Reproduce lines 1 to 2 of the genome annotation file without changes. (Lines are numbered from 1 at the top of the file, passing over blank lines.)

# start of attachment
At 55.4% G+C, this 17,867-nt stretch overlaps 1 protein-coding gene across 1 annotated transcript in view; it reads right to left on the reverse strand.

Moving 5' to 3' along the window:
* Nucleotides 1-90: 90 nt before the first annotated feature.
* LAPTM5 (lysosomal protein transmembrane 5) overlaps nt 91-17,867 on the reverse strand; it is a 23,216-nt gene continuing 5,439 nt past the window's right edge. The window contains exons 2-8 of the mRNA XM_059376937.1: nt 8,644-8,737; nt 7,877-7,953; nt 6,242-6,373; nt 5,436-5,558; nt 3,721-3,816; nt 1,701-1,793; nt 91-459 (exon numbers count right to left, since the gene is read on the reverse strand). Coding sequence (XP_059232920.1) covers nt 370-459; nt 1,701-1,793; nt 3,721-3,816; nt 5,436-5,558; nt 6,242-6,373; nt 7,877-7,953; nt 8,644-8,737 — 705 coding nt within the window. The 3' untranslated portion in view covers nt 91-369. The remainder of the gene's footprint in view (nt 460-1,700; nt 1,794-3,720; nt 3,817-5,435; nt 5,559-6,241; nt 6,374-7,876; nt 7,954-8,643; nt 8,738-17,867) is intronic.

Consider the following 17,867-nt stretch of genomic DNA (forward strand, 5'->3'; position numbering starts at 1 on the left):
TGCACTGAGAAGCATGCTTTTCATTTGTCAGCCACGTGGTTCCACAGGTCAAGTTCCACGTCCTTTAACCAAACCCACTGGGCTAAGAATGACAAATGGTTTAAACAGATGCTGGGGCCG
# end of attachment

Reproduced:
At 55.4% G+C, this 17,867-nt stretch overlaps 1 protein-coding gene across 1 annotated transcript in view; it reads right to left on the reverse strand.

Moving 5' to 3' along the window: